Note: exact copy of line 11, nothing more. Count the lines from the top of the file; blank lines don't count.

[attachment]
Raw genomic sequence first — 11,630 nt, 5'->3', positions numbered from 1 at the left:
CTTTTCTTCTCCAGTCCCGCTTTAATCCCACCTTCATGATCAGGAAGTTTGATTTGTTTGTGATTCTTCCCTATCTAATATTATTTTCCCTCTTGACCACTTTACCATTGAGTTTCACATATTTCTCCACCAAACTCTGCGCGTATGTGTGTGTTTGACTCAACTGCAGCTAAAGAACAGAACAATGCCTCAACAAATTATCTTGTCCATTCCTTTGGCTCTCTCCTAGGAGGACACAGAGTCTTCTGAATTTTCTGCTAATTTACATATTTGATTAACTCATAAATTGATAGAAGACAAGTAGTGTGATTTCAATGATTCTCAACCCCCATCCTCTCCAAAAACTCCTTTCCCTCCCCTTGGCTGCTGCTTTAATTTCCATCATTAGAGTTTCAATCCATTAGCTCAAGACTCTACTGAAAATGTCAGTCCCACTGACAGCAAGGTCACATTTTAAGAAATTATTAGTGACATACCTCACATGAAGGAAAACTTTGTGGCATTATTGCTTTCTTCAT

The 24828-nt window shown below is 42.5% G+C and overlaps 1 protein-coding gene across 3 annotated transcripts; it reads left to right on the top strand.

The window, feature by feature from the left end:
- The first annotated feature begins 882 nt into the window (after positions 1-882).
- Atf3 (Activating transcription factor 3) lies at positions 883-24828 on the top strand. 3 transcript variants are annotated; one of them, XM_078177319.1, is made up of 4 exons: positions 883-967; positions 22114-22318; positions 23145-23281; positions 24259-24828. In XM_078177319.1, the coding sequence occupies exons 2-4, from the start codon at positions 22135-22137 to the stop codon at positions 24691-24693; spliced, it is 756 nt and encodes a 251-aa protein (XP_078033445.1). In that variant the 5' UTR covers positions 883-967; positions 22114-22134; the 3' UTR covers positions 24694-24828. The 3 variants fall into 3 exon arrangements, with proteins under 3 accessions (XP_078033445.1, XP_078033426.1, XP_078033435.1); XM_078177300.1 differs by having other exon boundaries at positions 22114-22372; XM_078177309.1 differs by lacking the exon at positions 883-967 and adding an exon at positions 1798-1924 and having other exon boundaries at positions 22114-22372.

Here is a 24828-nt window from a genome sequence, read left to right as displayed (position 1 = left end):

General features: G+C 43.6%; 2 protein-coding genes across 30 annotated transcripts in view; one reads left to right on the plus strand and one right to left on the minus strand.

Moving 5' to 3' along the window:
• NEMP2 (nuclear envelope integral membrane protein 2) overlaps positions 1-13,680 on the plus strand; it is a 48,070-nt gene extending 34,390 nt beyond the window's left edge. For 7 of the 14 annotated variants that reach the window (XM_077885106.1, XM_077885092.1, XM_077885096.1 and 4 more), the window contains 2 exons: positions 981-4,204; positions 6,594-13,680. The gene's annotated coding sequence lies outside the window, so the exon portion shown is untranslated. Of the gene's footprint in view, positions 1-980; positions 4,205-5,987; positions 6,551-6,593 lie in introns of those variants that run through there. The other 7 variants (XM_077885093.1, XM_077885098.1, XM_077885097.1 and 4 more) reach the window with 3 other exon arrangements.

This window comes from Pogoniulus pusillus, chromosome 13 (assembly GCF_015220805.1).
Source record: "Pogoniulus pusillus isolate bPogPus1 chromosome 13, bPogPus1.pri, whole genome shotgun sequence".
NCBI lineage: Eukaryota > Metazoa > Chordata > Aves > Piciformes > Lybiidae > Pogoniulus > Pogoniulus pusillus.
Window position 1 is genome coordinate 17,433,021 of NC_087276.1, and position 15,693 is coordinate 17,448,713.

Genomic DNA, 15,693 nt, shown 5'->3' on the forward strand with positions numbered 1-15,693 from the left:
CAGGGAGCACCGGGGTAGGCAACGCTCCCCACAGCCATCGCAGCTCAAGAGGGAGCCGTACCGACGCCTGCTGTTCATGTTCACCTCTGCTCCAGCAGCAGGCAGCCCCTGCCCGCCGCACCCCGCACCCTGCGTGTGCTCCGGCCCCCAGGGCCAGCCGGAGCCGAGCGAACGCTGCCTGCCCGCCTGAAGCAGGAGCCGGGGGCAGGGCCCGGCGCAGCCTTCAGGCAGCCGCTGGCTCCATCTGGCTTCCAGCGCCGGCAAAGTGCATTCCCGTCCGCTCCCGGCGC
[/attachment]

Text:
This window comes from Pogoniulus pusillus, chromosome 13 (assembly GCF_015220805.1).